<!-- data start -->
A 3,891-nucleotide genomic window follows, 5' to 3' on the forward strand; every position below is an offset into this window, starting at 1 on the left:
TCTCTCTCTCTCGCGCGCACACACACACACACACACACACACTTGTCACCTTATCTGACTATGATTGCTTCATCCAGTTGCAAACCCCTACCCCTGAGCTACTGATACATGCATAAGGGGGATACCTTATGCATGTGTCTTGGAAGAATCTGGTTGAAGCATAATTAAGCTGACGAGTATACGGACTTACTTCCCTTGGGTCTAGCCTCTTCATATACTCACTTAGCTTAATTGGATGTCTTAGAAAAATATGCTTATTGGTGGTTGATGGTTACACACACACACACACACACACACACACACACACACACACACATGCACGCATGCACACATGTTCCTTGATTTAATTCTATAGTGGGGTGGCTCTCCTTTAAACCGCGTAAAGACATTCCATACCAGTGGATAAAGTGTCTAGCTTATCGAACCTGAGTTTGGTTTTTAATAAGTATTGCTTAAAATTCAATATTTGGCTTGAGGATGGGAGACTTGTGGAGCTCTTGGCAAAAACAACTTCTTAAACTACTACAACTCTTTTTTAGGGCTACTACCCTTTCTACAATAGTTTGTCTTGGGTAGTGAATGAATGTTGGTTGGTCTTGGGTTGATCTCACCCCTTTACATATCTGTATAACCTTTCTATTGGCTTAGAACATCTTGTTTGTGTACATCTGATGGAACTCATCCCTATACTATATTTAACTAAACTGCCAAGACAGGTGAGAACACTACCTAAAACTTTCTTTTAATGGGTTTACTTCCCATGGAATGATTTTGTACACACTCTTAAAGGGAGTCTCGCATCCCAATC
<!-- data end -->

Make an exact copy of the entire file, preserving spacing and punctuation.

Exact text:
A 3,891-nucleotide genomic window follows, 5' to 3' on the forward strand; every position below is an offset into this window, starting at 1 on the left:
TCTCTCTCTCTCGCGCGCACACACACACACACACACACACACTTGTCACCTTATCTGACTATGATTGCTTCATCCAGTTGCAAACCCCTACCCCTGAGCTACTGATACATGCATAAGGGGGATACCTTATGCATGTGTCTTGGAAGAATCTGGTTGAAGCATAATTAAGCTGACGAGTATACGGACTTACTTCCCTTGGGTCTAGCCTCTTCATATACTCACTTAGCTTAATTGGATGTCTTAGAAAAATATGCTTATTGGTGGTTGATGGTTACACACACACACACACACACACACACACACACACACACACACATGCACGCATGCACACATGTTCCTTGATTTAATTCTATAGTGGGGTGGCTCTCCTTTAAACCGCGTAAAGACATTCCATACCAGTGGATAAAGTGTCTAGCTTATCGAACCTGAGTTTGGTTTTTAATAAGTATTGCTTAAAATTCAATATTTGGCTTGAGGATGGGAGACTTGTGGAGCTCTTGGCAAAAACAACTTCTTAAACTACTACAACTCTTTTTTAGGGCTACTACCCTTTCTACAATAGTTTGTCTTGGGTAGTGAATGAATGTTGGTTGGTCTTGGGTTGATCTCACCCCTTTACATATCTGTATAACCTTTCTATTGGCTTAGAACATCTTGTTTGTGTACATCTGATGGAACTCATCCCTATACTATATTTAACTAAACTGCCAAGACAGGTGAGAACACTACCTAAAACTTTCTTTTAATGGGTTTACTTCCCATGGAATGATTTTGTACACACTCTTAAAGGGAGTCTCGCATCCCAATC